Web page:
Often when I set out for a walk from Spitalfields, my footsteps lead me to the crossroads outside the Bank of England , at the place where Richard Jefferies – a writer whose work has been an enduring inspiration – once stood. Like me, Jefferies also came to the city from the countryside and his response to London was one of awe and fascination.
Whenever I feel lost in the metropolis, Richard Jefferies’ writing is always a consolation, granting a liberating perspective upon the all-compassing turmoil of urban life and, in spite of the changes in the city, his observations resonate as powerfully today as they did when he wrote them.
This excerpt from The Story of My Heart (1883), the autobiography of his inner life, describes the sight that met Richard Jefferies’ eyes when he stood upon that spot at the crossroads in the City of LondonTo read that extract, you will have to go to Spitalfields Life.
This seems a good place to point out that Jefferies was a more urban figure than his admirers have generally painted him.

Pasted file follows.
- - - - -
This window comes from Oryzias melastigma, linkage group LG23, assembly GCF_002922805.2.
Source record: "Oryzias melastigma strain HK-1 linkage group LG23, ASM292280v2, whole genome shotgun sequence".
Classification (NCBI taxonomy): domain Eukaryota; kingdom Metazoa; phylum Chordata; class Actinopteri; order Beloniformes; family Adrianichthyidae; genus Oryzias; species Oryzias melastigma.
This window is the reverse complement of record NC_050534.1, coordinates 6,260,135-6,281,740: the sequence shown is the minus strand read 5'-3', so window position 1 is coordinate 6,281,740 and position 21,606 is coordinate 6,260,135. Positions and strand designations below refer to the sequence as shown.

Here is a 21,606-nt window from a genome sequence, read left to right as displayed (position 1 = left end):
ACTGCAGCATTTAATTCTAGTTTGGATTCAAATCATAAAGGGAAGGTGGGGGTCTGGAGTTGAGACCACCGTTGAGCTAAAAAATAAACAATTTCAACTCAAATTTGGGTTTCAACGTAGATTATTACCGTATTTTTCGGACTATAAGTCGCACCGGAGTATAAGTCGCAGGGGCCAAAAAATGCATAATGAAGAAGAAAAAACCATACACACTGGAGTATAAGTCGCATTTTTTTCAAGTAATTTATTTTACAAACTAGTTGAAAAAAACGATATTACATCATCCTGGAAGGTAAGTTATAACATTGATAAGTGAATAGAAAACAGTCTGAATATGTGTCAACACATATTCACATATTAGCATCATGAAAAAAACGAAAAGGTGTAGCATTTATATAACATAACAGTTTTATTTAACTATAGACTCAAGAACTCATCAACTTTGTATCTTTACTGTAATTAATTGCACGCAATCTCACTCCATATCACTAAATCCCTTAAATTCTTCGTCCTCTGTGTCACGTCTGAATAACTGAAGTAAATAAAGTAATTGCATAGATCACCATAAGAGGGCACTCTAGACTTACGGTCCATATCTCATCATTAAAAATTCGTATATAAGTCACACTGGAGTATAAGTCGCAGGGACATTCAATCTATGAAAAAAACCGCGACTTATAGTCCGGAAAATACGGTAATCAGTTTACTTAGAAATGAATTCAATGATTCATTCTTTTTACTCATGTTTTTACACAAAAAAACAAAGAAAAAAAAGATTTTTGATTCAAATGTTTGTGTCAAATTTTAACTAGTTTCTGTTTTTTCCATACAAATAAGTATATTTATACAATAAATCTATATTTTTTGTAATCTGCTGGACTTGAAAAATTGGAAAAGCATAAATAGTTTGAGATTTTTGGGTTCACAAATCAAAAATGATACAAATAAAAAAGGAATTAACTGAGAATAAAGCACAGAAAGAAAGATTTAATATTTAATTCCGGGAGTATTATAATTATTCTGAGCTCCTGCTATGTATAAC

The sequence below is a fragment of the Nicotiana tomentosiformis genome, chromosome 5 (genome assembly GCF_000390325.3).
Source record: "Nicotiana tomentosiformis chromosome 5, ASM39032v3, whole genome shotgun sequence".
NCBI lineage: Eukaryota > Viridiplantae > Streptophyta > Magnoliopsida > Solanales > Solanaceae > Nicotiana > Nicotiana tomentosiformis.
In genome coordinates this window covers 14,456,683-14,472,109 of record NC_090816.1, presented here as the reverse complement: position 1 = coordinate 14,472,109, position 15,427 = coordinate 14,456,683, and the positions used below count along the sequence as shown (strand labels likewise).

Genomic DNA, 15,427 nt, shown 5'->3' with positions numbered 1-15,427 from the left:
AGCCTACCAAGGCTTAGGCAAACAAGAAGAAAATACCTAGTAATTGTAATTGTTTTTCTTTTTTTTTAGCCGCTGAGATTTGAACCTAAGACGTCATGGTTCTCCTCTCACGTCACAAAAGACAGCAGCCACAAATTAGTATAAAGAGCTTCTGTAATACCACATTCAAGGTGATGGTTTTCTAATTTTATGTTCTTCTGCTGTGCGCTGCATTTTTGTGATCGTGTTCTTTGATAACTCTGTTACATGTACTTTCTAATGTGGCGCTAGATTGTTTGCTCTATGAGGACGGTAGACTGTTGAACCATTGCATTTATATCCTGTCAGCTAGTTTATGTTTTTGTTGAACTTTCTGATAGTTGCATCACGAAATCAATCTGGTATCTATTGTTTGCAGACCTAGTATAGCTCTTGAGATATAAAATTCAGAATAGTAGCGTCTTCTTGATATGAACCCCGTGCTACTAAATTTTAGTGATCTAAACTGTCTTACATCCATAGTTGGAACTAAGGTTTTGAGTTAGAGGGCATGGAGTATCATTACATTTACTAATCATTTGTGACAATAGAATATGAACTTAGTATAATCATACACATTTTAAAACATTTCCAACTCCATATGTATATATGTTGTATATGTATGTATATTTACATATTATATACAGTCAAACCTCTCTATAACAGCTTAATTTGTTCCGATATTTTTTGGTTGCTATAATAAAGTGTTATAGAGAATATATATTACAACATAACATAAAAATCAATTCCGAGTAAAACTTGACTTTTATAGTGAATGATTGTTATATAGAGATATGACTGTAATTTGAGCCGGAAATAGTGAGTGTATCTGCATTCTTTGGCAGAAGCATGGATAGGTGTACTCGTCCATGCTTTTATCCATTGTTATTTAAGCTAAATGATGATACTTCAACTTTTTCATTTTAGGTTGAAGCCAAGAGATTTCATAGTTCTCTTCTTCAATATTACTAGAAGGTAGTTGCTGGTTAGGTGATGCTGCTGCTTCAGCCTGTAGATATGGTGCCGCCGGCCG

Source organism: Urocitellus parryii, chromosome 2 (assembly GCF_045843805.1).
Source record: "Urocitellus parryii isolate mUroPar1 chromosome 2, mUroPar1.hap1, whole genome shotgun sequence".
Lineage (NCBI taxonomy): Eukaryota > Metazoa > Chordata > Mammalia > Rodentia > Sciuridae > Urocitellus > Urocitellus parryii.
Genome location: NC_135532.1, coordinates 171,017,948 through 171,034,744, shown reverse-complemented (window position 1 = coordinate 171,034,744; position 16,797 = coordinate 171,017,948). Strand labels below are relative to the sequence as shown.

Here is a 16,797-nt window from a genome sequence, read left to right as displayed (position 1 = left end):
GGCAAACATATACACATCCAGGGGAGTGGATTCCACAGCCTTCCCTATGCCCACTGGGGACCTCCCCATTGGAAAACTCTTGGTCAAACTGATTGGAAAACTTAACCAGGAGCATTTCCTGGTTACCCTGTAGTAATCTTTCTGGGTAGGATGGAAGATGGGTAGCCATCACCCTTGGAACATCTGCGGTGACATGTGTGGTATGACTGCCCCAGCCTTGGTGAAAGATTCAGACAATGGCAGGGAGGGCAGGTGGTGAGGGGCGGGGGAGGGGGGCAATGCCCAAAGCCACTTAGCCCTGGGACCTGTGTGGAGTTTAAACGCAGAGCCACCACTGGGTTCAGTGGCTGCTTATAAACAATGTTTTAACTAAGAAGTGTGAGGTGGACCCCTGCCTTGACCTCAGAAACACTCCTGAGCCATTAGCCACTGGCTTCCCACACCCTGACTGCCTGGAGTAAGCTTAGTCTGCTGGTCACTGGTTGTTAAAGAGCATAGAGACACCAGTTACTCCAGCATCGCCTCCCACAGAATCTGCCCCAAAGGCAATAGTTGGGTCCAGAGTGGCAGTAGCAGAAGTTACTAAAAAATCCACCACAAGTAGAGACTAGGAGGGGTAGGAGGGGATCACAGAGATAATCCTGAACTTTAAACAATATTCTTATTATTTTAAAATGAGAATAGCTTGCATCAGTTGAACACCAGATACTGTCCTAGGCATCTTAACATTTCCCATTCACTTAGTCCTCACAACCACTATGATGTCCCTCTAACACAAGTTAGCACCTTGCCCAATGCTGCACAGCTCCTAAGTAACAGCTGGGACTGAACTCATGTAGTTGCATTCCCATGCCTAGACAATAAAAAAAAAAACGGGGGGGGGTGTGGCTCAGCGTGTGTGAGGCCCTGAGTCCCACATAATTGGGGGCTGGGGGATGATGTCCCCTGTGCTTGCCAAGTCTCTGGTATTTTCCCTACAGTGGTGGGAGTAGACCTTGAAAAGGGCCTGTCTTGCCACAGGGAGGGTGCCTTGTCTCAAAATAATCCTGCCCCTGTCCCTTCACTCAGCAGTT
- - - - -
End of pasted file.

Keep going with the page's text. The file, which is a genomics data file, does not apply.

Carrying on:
He was born at Coate Farm in Wiltshire, but spent time as a boy with relations at Sydenham near London. This was the period when the Crystal Palace was re-erected there (it had stood in Hyde Park during the Great Exhibition), which must have made it a busy and rather fashionable place.
Then, as a teenager, he became a reporter on a Swindon newspaper. By this time it was a railway town and Jefferies would drink with the GWR's great locomotive engineer Daniel Gooch.
And then, as a young writer, he moved to Surbiton to be nearer the editors who might buy his work.
This urban background does not chime with the idea of Jefferies as the quintessential rural mystic, so it tends to be played down.